Unattached — Poetry by Leah Mueller

Your father always said

you had to let go of the kite

when the afternoon of kite flying was over.

You had to watch it ascend erratically

above the trees, then drift over

towards Lake Michigan

with a new sense of purpose,

hit a wind draft, and disappear.

It was probably just laziness

on your father’s part, a refusal

to spend the time gently pulling

on the string, reeling the kite in

and then folding it up

to be used on another day.

You never questioned this, though,

and your parents mouthed platitudes

about nothing ever lasting,

and you can always purchase something new,

and that it was best to be like a kite.

It was too early for anybody

to worry about the environment,

if you were tired of something

you just threw it on the ground

or you let it fly over your head

and miraculously cease to exist.

People were dying in jungles

on the other side of the world,

they either fell or ascended, or

both. It was easier not to worry

or get too attached.

When the kite was gone

you always turned around

and went to get something to eat

at a nearby restaurant.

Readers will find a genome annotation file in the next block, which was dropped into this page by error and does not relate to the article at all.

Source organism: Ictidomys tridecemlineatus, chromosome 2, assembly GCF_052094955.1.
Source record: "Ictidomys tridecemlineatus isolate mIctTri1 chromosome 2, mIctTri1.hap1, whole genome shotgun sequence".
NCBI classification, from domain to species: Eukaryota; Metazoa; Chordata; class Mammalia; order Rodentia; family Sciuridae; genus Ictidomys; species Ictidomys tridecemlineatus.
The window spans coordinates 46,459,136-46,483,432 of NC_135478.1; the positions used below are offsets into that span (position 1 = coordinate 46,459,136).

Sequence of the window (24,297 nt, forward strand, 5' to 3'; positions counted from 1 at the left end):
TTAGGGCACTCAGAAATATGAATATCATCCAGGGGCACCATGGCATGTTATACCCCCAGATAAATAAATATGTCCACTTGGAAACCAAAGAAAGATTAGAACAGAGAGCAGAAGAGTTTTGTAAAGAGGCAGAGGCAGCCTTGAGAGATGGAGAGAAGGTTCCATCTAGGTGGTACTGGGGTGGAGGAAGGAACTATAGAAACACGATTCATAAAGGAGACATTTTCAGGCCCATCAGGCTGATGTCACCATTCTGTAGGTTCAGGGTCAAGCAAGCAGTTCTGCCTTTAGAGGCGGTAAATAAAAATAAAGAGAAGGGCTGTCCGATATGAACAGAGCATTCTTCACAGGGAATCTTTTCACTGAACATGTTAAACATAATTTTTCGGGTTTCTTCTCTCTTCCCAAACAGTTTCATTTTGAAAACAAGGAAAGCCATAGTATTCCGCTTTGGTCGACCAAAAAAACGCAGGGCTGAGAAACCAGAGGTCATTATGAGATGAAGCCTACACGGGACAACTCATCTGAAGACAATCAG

Your momentum needed fuel to continue,

but the kite still soared

unassisted towards unknown territory.

Perhaps being a kite

might be better after all,

not knowing for sure

whether you would hit a wall

or find someone else’s hand,

but there always was a certain comfort

in sitting in an upholstered chair

and being able to order from a menu.






Leah Mueller is an independent writer from the rain-drenched woods of western Washington.  Her work was featured recently as Poem of the Week by Cultured Vultures, and has also appeared in Quail Bell, Bop Dead City, The Rain, Party, and Disaster Society, Dirty Chai, Talking Soup, Writing Raw, and two anthologies. Leah is the author of a contest-winning chapbook that was published in 2012 by Crisis Chronicles Press, and a runner-up in Winning Writers’ Wergle Flomp humor poetry contest the same year.

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